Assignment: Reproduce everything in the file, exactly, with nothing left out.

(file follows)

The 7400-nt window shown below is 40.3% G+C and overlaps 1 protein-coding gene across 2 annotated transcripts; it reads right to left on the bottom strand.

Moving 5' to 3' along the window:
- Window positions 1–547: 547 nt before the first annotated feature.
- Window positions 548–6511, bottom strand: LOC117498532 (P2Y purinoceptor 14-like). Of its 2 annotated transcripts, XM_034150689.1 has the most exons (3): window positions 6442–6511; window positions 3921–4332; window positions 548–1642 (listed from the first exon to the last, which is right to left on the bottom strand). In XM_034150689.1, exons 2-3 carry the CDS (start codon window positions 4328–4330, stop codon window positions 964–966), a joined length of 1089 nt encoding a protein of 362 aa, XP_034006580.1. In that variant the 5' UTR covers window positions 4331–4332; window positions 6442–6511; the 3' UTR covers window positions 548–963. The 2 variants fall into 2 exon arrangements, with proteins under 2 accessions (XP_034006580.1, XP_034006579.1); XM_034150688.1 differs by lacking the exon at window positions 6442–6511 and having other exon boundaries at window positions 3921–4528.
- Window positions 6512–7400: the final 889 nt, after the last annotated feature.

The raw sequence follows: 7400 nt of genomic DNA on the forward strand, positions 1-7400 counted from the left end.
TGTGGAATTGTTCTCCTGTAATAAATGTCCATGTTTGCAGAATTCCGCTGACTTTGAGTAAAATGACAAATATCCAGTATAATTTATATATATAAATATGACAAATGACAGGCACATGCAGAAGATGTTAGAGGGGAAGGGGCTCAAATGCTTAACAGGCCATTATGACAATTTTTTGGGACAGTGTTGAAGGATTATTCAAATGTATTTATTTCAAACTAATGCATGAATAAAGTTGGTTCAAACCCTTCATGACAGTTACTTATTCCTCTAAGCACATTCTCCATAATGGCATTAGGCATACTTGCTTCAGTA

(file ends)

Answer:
The 7400-nt window shown below is 40.3% G+C and overlaps 1 protein-coding gene across 2 annotated transcripts; it reads right to left on the bottom strand.

Moving 5' to 3' along the window:
- Window positions 1–547: 547 nt before the first annotated feature.
- Window positions 548–6511, bottom strand: LOC117498532 (P2Y purinoceptor 14-like). Of its 2 annotated transcripts, XM_034150689.1 has the most exons (3): window positions 6442–6511; window positions 3921–4332; window positions 548–1642 (listed from the first exon to the last, which is right to left on the bottom strand). In XM_034150689.1, exons 2-3 carry the CDS (start codon window positions 4328–4330, stop codon window positions 964–966), a joined length of 1089 nt encoding a protein of 362 aa, XP_034006580.1. In that variant the 5' UTR covers window positions 4331–4332; window positions 6442–6511; the 3' UTR covers window positions 548–963. The 2 variants fall into 2 exon arrangements, with proteins under 2 accessions (XP_034006580.1, XP_034006579.1); XM_034150688.1 differs by lacking the exon at window positions 6442–6511 and having other exon boundaries at window positions 3921–4528.
- Window positions 6512–7400: the final 889 nt, after the last annotated feature.

The raw sequence follows: 7400 nt of genomic DNA on the forward strand, positions 1-7400 counted from the left end.
TGTGGAATTGTTCTCCTGTAATAAATGTCCATGTTTGCAGAATTCCGCTGACTTTGAGTAAAATGACAAATATCCAGTATAATTTATATATATAAATATGACAAATGACAGGCACATGCAGAAGATGTTAGAGGGGAAGGGGCTCAAATGCTTAACAGGCCATTATGACAATTTTTTGGGACAGTGTTGAAGGATTATTCAAATGTATTTATTTCAAACTAATGCATGAATAAAGTTGGTTCAAACCCTTCATGACAGTTACTTATTCCTCTAAGCACATTCTCCATAATGGCATTAGGCATACTTGCTTCAGTA